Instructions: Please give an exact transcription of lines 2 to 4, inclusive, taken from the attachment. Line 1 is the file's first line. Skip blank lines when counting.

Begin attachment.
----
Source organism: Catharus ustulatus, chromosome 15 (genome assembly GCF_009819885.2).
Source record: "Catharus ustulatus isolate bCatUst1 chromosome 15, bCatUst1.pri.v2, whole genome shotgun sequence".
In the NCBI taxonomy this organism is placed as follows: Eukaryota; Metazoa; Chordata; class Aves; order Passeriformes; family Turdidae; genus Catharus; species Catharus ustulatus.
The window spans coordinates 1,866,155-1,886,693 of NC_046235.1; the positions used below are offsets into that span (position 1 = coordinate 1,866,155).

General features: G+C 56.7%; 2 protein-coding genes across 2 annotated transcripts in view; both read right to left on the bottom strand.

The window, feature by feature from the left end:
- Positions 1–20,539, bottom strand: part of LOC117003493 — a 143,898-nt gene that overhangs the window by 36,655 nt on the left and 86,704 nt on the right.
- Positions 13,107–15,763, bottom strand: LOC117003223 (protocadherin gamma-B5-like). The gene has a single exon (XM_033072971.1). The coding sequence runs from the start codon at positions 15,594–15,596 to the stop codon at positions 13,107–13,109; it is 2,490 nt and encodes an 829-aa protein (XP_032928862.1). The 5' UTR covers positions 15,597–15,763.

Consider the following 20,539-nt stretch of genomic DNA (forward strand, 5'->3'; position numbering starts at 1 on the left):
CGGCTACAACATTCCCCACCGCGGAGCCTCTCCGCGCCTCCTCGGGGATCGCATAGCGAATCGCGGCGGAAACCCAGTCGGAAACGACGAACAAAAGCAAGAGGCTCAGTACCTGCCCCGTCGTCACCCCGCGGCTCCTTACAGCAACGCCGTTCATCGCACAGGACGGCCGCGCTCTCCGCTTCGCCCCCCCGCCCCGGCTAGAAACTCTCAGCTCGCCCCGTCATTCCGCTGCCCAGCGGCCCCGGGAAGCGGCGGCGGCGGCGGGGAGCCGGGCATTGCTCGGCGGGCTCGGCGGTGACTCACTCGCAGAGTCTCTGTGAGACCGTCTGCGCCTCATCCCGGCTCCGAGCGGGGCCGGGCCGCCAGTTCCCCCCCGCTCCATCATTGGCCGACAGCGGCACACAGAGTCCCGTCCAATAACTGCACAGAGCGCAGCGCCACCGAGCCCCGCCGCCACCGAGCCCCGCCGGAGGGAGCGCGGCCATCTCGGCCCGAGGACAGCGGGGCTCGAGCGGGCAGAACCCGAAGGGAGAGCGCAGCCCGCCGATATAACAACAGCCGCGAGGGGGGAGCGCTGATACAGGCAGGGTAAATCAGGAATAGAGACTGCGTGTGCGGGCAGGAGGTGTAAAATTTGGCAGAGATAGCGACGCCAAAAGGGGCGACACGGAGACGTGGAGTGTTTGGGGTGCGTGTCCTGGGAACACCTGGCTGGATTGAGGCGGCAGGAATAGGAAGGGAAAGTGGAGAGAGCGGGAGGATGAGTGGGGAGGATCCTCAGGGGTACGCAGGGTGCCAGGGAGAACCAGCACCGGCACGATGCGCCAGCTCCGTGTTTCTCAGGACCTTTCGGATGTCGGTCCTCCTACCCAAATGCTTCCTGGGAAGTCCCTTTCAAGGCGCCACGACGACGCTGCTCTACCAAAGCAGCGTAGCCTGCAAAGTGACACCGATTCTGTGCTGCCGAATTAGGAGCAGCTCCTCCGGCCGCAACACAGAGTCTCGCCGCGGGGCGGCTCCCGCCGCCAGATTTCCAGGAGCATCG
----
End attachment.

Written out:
Source record: "Catharus ustulatus isolate bCatUst1 chromosome 15, bCatUst1.pri.v2, whole genome shotgun sequence".
In the NCBI taxonomy this organism is placed as follows: Eukaryota; Metazoa; Chordata; class Aves; order Passeriformes; family Turdidae; genus Catharus; species Catharus ustulatus.
The window spans coordinates 1,866,155-1,886,693 of NC_046235.1; the positions used below are offsets into that span (position 1 = coordinate 1,866,155).